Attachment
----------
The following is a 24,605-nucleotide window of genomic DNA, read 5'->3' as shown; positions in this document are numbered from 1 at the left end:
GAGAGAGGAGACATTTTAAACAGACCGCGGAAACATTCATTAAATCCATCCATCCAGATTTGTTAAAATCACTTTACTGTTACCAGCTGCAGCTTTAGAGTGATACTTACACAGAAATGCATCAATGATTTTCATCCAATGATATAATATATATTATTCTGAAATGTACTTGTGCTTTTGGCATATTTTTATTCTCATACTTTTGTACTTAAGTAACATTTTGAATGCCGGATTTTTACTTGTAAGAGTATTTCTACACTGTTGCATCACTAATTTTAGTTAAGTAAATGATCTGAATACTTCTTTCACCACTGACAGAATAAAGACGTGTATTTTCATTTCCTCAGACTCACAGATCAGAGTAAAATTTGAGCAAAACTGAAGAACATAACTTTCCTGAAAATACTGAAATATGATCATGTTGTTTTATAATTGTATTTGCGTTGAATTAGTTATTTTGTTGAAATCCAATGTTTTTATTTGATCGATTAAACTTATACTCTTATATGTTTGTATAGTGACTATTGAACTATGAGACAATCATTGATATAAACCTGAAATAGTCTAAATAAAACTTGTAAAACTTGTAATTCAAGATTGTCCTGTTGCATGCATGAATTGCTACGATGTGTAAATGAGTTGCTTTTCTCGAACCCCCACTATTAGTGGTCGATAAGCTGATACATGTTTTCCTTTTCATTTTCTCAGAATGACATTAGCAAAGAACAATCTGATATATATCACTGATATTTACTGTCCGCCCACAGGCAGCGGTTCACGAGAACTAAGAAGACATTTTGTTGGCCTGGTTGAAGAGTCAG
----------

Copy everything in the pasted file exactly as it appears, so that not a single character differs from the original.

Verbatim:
The following is a 24,605-nucleotide window of genomic DNA, read 5'->3' as shown; positions in this document are numbered from 1 at the left end:
GAGAGAGGAGACATTTTAAACAGACCGCGGAAACATTCATTAAATCCATCCATCCAGATTTGTTAAAATCACTTTACTGTTACCAGCTGCAGCTTTAGAGTGATACTTACACAGAAATGCATCAATGATTTTCATCCAATGATATAATATATATTATTCTGAAATGTACTTGTGCTTTTGGCATATTTTTATTCTCATACTTTTGTACTTAAGTAACATTTTGAATGCCGGATTTTTACTTGTAAGAGTATTTCTACACTGTTGCATCACTAATTTTAGTTAAGTAAATGATCTGAATACTTCTTTCACCACTGACAGAATAAAGACGTGTATTTTCATTTCCTCAGACTCACAGATCAGAGTAAAATTTGAGCAAAACTGAAGAACATAACTTTCCTGAAAATACTGAAATATGATCATGTTGTTTTATAATTGTATTTGCGTTGAATTAGTTATTTTGTTGAAATCCAATGTTTTTATTTGATCGATTAAACTTATACTCTTATATGTTTGTATAGTGACTATTGAACTATGAGACAATCATTGATATAAACCTGAAATAGTCTAAATAAAACTTGTAAAACTTGTAATTCAAGATTGTCCTGTTGCATGCATGAATTGCTACGATGTGTAAATGAGTTGCTTTTCTCGAACCCCCACTATTAGTGGTCGATAAGCTGATACATGTTTTCCTTTTCATTTTCTCAGAATGACATTAGCAAAGAACAATCTGATATATATCACTGATATTTACTGTCCGCCCACAGGCAGCGGTTCACGAGAACTAAGAAGACATTTTGTTGGCCTGGTTGAAGAGTCAG